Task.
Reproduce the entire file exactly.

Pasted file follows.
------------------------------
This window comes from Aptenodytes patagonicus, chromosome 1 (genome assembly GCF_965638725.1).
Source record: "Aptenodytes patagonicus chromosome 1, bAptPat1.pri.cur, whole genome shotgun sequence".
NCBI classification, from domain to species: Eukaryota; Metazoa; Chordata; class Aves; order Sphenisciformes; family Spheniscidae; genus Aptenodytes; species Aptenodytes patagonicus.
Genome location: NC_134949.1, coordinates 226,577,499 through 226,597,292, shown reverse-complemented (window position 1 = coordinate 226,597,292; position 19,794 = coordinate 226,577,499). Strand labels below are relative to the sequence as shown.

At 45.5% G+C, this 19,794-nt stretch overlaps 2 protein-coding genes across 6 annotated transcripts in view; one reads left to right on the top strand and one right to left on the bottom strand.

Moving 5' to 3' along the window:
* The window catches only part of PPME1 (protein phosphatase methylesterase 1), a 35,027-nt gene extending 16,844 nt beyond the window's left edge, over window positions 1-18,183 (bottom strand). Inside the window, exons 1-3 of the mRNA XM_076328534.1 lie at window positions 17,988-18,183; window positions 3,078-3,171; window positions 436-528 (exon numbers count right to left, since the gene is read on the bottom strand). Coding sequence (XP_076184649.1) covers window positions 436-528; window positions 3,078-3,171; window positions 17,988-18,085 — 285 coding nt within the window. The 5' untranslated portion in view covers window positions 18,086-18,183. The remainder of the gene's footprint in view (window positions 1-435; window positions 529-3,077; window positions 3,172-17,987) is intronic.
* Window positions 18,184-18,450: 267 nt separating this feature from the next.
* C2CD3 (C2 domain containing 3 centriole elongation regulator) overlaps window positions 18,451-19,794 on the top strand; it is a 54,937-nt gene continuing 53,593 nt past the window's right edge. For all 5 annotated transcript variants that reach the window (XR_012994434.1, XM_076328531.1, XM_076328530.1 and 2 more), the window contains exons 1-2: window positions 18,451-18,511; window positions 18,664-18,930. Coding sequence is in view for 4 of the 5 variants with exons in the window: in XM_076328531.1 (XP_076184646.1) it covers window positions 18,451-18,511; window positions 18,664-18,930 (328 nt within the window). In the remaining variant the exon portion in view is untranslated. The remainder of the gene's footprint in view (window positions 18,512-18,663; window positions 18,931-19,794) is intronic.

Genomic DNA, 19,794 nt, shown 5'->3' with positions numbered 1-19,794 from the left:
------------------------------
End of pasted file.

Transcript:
This window comes from Aptenodytes patagonicus, chromosome 1 (genome assembly GCF_965638725.1).
Source record: "Aptenodytes patagonicus chromosome 1, bAptPat1.pri.cur, whole genome shotgun sequence".
NCBI classification, from domain to species: Eukaryota; Metazoa; Chordata; class Aves; order Sphenisciformes; family Spheniscidae; genus Aptenodytes; species Aptenodytes patagonicus.
Genome location: NC_134949.1, coordinates 226,577,499 through 226,597,292, shown reverse-complemented (window position 1 = coordinate 226,597,292; position 19,794 = coordinate 226,577,499). Strand labels below are relative to the sequence as shown.

At 45.5% G+C, this 19,794-nt stretch overlaps 2 protein-coding genes across 6 annotated transcripts in view; one reads left to right on the top strand and one right to left on the bottom strand.

Moving 5' to 3' along the window:
* The window catches only part of PPME1 (protein phosphatase methylesterase 1), a 35,027-nt gene extending 16,844 nt beyond the window's left edge, over window positions 1-18,183 (bottom strand). Inside the window, exons 1-3 of the mRNA XM_076328534.1 lie at window positions 17,988-18,183; window positions 3,078-3,171; window positions 436-528 (exon numbers count right to left, since the gene is read on the bottom strand). Coding sequence (XP_076184649.1) covers window positions 436-528; window positions 3,078-3,171; window positions 17,988-18,085 — 285 coding nt within the window. The 5' untranslated portion in view covers window positions 18,086-18,183. The remainder of the gene's footprint in view (window positions 1-435; window positions 529-3,077; window positions 3,172-17,987) is intronic.
* Window positions 18,184-18,450: 267 nt separating this feature from the next.
* C2CD3 (C2 domain containing 3 centriole elongation regulator) overlaps window positions 18,451-19,794 on the top strand; it is a 54,937-nt gene continuing 53,593 nt past the window's right edge. For all 5 annotated transcript variants that reach the window (XR_012994434.1, XM_076328531.1, XM_076328530.1 and 2 more), the window contains exons 1-2: window positions 18,451-18,511; window positions 18,664-18,930. Coding sequence is in view for 4 of the 5 variants with exons in the window: in XM_076328531.1 (XP_076184646.1) it covers window positions 18,451-18,511; window positions 18,664-18,930 (328 nt within the window). In the remaining variant the exon portion in view is untranslated. The remainder of the gene's footprint in view (window positions 18,512-18,663; window positions 18,931-19,794) is intronic.

Genomic DNA, 19,794 nt, shown 5'->3' with positions numbered 1-19,794 from the left: